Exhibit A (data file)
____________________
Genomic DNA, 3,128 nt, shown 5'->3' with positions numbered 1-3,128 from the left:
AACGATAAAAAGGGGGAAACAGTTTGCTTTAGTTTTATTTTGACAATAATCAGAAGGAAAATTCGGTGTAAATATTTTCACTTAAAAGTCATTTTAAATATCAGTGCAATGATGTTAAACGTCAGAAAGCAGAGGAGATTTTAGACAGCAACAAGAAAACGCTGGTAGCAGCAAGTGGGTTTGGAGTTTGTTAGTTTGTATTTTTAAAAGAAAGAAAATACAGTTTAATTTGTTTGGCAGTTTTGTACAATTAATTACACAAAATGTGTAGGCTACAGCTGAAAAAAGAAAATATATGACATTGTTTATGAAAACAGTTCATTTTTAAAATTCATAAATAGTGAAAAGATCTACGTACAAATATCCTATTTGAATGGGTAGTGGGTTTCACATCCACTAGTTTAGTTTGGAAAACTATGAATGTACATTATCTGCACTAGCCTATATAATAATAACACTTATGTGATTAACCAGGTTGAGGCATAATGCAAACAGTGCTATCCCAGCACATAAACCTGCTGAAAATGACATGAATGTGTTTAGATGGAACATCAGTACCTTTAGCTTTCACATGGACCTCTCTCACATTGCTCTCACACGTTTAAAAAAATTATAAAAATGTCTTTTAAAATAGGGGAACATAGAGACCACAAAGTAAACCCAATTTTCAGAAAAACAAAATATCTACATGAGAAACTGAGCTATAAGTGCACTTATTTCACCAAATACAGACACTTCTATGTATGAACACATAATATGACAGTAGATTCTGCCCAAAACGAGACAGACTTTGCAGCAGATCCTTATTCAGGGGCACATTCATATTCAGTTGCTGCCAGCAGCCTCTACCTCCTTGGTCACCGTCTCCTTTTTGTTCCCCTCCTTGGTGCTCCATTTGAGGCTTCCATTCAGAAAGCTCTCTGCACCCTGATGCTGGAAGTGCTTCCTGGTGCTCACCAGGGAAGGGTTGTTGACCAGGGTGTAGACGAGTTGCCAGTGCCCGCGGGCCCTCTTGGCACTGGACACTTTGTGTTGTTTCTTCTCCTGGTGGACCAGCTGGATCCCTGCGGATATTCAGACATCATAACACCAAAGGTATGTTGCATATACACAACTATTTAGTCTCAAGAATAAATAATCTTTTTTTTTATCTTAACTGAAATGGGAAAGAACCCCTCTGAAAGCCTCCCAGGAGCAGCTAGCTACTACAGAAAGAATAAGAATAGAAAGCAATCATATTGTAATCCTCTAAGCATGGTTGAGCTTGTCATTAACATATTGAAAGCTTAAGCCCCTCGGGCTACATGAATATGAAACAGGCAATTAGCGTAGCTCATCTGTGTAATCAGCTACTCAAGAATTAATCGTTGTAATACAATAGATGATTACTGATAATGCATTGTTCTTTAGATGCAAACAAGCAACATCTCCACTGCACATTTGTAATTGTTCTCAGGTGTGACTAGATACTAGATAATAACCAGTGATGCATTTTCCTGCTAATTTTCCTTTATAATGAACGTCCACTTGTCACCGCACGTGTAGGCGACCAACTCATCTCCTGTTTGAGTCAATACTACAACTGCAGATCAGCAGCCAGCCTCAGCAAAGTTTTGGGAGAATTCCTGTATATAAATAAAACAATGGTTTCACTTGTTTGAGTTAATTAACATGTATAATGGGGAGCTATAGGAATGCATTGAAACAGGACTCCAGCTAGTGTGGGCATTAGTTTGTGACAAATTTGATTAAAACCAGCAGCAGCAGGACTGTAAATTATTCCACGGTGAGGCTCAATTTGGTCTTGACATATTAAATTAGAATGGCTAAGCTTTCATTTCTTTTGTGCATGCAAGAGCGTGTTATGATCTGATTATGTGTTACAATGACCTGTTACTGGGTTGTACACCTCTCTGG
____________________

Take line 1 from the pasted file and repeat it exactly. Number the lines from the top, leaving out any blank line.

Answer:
Genomic DNA, 3,128 nt, shown 5'->3' with positions numbered 1-3,128 from the left: